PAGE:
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5 Easy Ways Community Foundations Can Improve Year-End Giving

Posted by WizeHive on November 16, 2017
   

A smart Giving Tuesday plan can kick off your biggest fundraising days of the year.


Most community foundations struggle to match their previous year’s donations, let alone increase year over year.

But we don’t like starting with a downer, so here’s a much more hope-inducing fact for you instead: 40% of all giving occurs between Giving Tuesday and year-end.

That’s … impressive. That’s also helpful if you are currently finding yourself in the majority of that first fact. While there may only be a few weeks left of the year, you still have a great chance of increasing your 2017 donations.

Since its start in 2012, Giving Tuesday has kicked off a season of charity and philanthropy that can make the difference in not only achieving your fundraising goals, but in accomplishing all you wish to in the coming year. And while yes, the spirit of the season does seem to have a hand in all this, your efforts during these waning days of the year are also crucial in seeing the biggest benefit possible. Here are five simple steps to keep you focused.

  1. Set a realistic goal. Goals are set to inspire us and keep us determined. But they also are set to be met. Look at your donations for the year so far, what you achieved in 2016, and what you initial hopes for 2017 were, and decide exactly how much you think you can achieve in these last few weeks. Your number should keep you working, but not set you up for failure. If you need a particular amount to not just hit a goal but to make a planned initiative or program happen, make that clear.
  2. Pick a story to share. Stories connect and encourage, explain and inspire. They are one of the most powerful vehicles you have at your disposal to not only help people understand the mission of your foundation, but to demonstrate the true impact you can make. But while you may think multiple tales, facts, and figures would be most helpful, this is a case in which less is more. You are but one small team (or, in many cases, individual), and you only have a few weeks. Spend your time wisely by finding one strong story and crafting it with care.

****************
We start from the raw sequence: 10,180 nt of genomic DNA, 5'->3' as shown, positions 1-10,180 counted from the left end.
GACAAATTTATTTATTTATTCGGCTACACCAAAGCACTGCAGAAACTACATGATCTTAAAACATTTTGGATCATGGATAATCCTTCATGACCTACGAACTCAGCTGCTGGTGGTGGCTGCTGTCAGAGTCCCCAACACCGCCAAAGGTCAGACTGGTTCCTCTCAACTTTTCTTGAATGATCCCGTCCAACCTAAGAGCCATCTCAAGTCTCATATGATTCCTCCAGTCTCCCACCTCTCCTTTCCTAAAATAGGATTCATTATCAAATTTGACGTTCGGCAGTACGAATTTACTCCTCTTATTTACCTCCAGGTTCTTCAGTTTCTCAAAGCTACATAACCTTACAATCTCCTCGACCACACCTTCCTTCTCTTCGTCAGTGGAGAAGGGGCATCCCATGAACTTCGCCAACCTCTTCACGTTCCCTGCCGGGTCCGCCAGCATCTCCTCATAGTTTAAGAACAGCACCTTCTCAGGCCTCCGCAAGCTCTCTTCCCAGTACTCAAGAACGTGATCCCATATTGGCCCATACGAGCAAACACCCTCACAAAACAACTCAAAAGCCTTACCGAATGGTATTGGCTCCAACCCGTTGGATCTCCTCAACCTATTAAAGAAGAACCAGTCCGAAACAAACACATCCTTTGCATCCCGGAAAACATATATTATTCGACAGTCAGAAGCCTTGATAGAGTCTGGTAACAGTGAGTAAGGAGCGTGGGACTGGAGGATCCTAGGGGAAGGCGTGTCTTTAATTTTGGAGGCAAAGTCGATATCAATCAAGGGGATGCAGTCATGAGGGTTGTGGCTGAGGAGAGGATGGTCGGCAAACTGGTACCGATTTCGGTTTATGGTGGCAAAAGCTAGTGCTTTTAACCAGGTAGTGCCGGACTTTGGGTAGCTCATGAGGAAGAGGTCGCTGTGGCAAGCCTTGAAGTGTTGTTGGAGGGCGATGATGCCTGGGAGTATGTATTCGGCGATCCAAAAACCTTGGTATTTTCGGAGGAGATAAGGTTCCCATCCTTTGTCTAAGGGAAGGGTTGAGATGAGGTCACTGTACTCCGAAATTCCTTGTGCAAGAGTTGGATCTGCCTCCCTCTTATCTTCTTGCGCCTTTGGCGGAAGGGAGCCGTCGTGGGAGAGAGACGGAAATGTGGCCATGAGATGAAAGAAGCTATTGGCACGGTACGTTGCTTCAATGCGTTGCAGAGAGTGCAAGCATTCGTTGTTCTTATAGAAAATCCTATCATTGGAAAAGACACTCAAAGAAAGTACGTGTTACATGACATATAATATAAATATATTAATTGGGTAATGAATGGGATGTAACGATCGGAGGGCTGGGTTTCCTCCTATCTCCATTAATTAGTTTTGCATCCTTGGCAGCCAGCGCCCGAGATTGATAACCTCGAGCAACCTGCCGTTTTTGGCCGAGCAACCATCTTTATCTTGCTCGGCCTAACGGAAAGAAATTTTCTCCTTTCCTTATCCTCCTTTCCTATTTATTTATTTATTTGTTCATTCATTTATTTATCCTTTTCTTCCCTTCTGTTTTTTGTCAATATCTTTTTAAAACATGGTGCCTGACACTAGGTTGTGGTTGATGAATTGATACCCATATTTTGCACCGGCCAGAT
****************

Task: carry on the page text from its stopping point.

3. Create communications for each potential donor group. Sometimes what you need to pull everything together is a little segmentation. Think about each kind of donor -- new vs previous, corporate vs individual. Think about the vehicle that would speak most to them, the language they would most respond to. Appeal to their interests, understanding of your foundation, and realistic giving ability. Then create each communication just for them. The extra effort here will not only increase engagement, but create a great appreciation for your organization and what you do.
  4. Encourage your staff and board to donate. They pour time time and energy into your foundation, but perhaps it’s not enough. These are the individuals who know the ins and outs of your mission and programs, and if you have not been able to move them to contribute, how can you expect to convert a stranger? Sharing in your communications that 100% of your staff and board give shows strength, and will help donors feel more confident contributing as well.
  5. Give extra care and thanks to previous donors. The average donor retention rate year over year for community foundations is only 46%. This isn’t because these donors no longer believe in your cause or programs -- it’s often because they have grown unengaged. Donors who are more satisfied with their community foundation are more likely to indicate that they plan to continue giving and more likely to recommend the foundation to others. While year-round thanks and clear explanations of the impact their dollars have made is ideal, reaching out now is terribly important. Thank them personally -- a handwritten note or a phone call. Include a sticky note with your Giving Tuesday collateral pointing out how they had a role in the story you are highlighting. Give them real numbers to hold on to -- how the same donation as last year will allow you to further a program or how just X amount of dollars will help you reach a goal and provide a new scholarship or grant. Be as transparent and human as possible to position them as a true partner.